Oh man, that’s a tough one.  I predict that 2014 is going to be a big year for YA. There are some seriously talented people unveiling books next year. (Swing by some of the debut blogs, www.yavalentines.blogspot.com, or www.onefourkidlit.wordpress.com, sometime and you’ll see what I mean.)

To answer your question more specifically, there are several books that have piqued my interest on title alone.  A. Lynden Rolland’s, OF BREAKABLE THINGS, THE BREAKUP ARTIST, by Philip Siegel, and THE MURDER COMPLEX, by Lindsay Cummings to name a few. I don’t plan on getting much sleep in 2014.


Summer on the Short Bus:

Spoiled, Versace-clad Cricket Montgomery has seventeen years of pampering under her belt. So when her father decides to ship her off to a summer camp for disabled teens to help her learn some accountability, Cricket resigns herself to three weeks of handicapped hell.

Her sentence takes a bearable turn as she discovers the humor and likeability of the campers and grows close to fellow counselors. Now, if she can just convince a certain Zac Efron look-alike with amazing blue eyes that she finally realizes there’s life after Gucci, this summer could turn out to be the best she’s ever had.

Summer on the Short Bus is a very non-P.C., contemporary YA with a lot of attitude, tons of laughs, and a little life lesson along the way.


GR: https://www.goodreads.com/book/show/13635790-summer-on-the-short-bus?ac=1


7026053Skylar Dorset, author of The Girl Who Never Wa

Skylar’s first story was a tale of romantic intrigue involving two feuding factions of squirrels. Think “Romeo & Juliet” but with bushy tails and added espionage. She was seven.
Since that time, Skylar’s head has been filled with lots of characters and lots of drama. She is delighted to be able to share some of it with all of you now, because, honestly, it was getting pretty loud and crowded in there.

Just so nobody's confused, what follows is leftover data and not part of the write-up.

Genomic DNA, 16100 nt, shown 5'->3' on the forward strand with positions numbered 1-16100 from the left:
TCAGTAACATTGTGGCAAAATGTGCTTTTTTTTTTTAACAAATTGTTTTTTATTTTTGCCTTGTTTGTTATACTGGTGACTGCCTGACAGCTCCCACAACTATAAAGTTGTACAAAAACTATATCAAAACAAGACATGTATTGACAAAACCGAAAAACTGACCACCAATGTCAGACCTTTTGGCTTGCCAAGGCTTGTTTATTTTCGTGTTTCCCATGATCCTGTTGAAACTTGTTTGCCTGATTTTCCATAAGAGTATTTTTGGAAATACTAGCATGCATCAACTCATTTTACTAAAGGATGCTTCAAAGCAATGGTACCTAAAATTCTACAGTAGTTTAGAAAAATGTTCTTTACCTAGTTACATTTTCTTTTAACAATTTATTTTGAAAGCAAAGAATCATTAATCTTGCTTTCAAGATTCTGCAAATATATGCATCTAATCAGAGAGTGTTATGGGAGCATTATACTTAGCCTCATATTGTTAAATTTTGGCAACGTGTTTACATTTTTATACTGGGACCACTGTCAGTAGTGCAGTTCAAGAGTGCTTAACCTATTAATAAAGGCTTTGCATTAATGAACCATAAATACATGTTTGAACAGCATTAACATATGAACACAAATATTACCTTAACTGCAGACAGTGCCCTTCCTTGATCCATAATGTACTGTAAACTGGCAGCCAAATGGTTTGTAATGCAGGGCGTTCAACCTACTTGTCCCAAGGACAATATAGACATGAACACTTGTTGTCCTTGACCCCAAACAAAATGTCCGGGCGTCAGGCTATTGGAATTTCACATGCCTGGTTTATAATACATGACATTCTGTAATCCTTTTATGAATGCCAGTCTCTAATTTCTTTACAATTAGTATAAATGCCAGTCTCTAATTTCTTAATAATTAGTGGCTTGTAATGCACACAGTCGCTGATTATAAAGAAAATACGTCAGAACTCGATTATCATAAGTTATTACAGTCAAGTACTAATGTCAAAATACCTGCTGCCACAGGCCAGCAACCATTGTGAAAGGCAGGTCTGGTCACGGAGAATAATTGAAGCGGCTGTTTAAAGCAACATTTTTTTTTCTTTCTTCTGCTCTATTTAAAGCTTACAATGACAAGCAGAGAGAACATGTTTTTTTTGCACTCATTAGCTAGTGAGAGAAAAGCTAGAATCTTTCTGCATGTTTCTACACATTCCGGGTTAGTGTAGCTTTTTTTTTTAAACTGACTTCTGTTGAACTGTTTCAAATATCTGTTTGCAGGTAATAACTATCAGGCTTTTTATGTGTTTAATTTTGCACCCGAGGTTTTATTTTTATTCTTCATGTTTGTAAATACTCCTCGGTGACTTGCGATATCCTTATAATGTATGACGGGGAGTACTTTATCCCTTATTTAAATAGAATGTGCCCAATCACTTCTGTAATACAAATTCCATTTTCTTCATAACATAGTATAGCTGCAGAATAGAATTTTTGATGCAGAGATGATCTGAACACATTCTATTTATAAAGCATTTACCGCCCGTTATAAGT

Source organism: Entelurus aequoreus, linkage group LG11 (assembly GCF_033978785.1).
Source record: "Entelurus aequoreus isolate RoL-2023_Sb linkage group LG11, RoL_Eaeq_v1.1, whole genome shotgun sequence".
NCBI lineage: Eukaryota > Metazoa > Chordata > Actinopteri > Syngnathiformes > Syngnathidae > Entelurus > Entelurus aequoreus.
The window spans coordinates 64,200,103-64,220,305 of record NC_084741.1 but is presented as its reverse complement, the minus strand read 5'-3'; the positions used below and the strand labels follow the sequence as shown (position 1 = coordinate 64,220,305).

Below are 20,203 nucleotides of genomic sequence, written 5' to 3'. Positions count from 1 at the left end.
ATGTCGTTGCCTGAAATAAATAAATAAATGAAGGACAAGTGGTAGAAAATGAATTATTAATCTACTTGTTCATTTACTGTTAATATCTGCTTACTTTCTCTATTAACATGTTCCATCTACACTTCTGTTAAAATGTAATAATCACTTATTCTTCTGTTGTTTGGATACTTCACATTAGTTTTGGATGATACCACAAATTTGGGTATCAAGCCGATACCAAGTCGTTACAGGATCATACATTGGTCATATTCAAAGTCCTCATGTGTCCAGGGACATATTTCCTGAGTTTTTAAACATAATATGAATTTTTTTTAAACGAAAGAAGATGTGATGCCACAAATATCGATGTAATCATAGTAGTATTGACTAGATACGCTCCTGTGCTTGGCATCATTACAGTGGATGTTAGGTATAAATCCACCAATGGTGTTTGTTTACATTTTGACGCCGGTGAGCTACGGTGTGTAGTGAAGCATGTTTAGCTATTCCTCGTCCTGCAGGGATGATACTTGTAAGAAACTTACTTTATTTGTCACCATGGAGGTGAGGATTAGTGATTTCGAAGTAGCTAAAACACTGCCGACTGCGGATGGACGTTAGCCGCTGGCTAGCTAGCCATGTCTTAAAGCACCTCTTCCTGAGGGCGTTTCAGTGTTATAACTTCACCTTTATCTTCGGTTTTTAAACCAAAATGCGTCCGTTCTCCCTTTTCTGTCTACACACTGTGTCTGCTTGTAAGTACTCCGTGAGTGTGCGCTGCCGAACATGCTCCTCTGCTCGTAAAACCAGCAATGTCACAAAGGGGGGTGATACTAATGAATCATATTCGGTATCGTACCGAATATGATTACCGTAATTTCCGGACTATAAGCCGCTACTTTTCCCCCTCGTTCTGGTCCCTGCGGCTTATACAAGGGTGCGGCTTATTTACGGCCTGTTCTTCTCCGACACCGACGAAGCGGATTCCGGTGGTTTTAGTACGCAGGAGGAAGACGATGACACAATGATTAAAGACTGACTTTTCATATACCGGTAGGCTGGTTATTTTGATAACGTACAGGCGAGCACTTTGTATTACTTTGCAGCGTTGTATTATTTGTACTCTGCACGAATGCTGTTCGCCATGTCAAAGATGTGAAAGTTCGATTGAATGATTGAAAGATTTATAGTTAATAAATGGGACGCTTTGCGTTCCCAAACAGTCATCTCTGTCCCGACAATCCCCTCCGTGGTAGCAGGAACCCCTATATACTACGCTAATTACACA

Skylar is a born-and-bred New Englander, which is why Boston was a natural setting for her debut novel, THE GIRL WHO NEVER WAS. Skylar shares her home with a cardboard cutout of the Tenth Doctor, lots of Mardi Gras beads from the time she spent living in New Orleans, and a harp she’s supposed to be teaching herself to play. She’d like to get a dog.

Can you tell us about your debut, The Girl Who Never Was, in 15 words or less?

A Boston teenager finds out she’s half-ogre, half-fairy-princess…and her mother’s trying to kill her.


What genre is The Girl Who Never Was?

 YA fantasy.


When can we expect a cover reveal?

Good question! The cover designers are doing their thing, and I am eagerly awaiting what they come up with!


What was your favorite scene to write?

There’s a scene where the main character, Selkie, gets to have a heart-to-heart with her friend Ben. It’s in the middle of her trying to save his life, sandwiched in what is otherwise a very tense time, and it was an opportunity to let both of them be very vulnerable and honest, and I really enjoyed writing such a quiet (swoony, romantic) scene for the two of them, considering that a lot of the rest of the time they’re too busy undergoing adventures!


What was the hardest scene to edit out?

 I feel like I have the hardest time cutting lines of dialogue instead of scenes. Like, I get really attached to a good zinger and then I don’t want to cut it! There was a scene where the characters hang out in an apple orchard an talk. It was a lot of dry exposition in retrospect and, even though I liked the apple orchard setting, it seemed out-of-place and didn’t end up having an impact on the rest of the novel, so I cut that scene, but I saved all of my favorite lines from that scene and moved them to other parts of the novel.


Is this a standalone or a series?

It is a series. There will be a sequel coming, and there may also be a short story and a novella in the same universe.


Are you currently working on anything else?

 Right now I’m editing the sequel and writing the first draft of a novella that fits in between the two books.


Did any music inspire you while writing The Girl Who Never Was?

 I listened non-stop to Andrew Belle’s album “The Ladder” while writing the novel. I highly recommend it.


What 2014 debut are you most looking forward to?

 I am looking forward to a ton of the debuts. I belong to some great groups, including OneFour KidLit and the BookYArd, and everyone’s books just sound so tremendous!


The Girl Who Never Was:

THE GIRL WHO NEVER WAS is the story of Selkie Stewart, who thinks she’s a totally normal teenager growing up in Boston. Sure, her father is in an insane asylum, her mother left her on his doorstep—literally—when she was a baby, and she’s being raised by two ancient aunts who spend their time hunting gnomes in their Beacon Hill townhouse. But other than that her life is totally normal! She’s got an adventurous best friend who’s always got her back and an unrequited crush on an older boy named Ben. Just like any other teenager, right?